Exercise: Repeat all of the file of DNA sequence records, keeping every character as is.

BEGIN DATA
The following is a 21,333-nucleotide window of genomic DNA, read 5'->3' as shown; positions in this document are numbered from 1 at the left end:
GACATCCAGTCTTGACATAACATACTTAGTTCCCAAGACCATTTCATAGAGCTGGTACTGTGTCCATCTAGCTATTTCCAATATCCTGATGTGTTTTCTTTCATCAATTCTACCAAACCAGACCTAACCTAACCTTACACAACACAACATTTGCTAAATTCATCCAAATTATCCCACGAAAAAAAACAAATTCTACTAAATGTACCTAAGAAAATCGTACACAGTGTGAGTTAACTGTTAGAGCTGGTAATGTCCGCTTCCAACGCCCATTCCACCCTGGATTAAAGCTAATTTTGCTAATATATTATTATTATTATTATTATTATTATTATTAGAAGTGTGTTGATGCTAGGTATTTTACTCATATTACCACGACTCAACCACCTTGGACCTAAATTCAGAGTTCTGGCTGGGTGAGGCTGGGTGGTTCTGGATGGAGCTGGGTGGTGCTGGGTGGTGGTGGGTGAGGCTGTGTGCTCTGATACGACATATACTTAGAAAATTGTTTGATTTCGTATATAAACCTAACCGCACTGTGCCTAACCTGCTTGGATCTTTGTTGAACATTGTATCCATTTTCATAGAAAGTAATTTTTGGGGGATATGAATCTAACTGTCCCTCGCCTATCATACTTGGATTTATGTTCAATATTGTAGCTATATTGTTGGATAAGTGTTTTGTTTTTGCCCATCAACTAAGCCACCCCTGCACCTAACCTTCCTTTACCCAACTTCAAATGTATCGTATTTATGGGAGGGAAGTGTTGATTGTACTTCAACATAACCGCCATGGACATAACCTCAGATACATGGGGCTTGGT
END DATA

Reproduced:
The following is a 21,333-nucleotide window of genomic DNA, read 5'->3' as shown; positions in this document are numbered from 1 at the left end:
GACATCCAGTCTTGACATAACATACTTAGTTCCCAAGACCATTTCATAGAGCTGGTACTGTGTCCATCTAGCTATTTCCAATATCCTGATGTGTTTTCTTTCATCAATTCTACCAAACCAGACCTAACCTAACCTTACACAACACAACATTTGCTAAATTCATCCAAATTATCCCACGAAAAAAAACAAATTCTACTAAATGTACCTAAGAAAATCGTACACAGTGTGAGTTAACTGTTAGAGCTGGTAATGTCCGCTTCCAACGCCCATTCCACCCTGGATTAAAGCTAATTTTGCTAATATATTATTATTATTATTATTATTATTATTATTAGAAGTGTGTTGATGCTAGGTATTTTACTCATATTACCACGACTCAACCACCTTGGACCTAAATTCAGAGTTCTGGCTGGGTGAGGCTGGGTGGTTCTGGATGGAGCTGGGTGGTGCTGGGTGGTGGTGGGTGAGGCTGTGTGCTCTGATACGACATATACTTAGAAAATTGTTTGATTTCGTATATAAACCTAACCGCACTGTGCCTAACCTGCTTGGATCTTTGTTGAACATTGTATCCATTTTCATAGAAAGTAATTTTTGGGGGATATGAATCTAACTGTCCCTCGCCTATCATACTTGGATTTATGTTCAATATTGTAGCTATATTGTTGGATAAGTGTTTTGTTTTTGCCCATCAACTAAGCCACCCCTGCACCTAACCTTCCTTTACCCAACTTCAAATGTATCGTATTTATGGGAGGGAAGTGTTGATTGTACTTCAACATAACCGCCATGGACATAACCTCAGATACATGGGGCTTGGT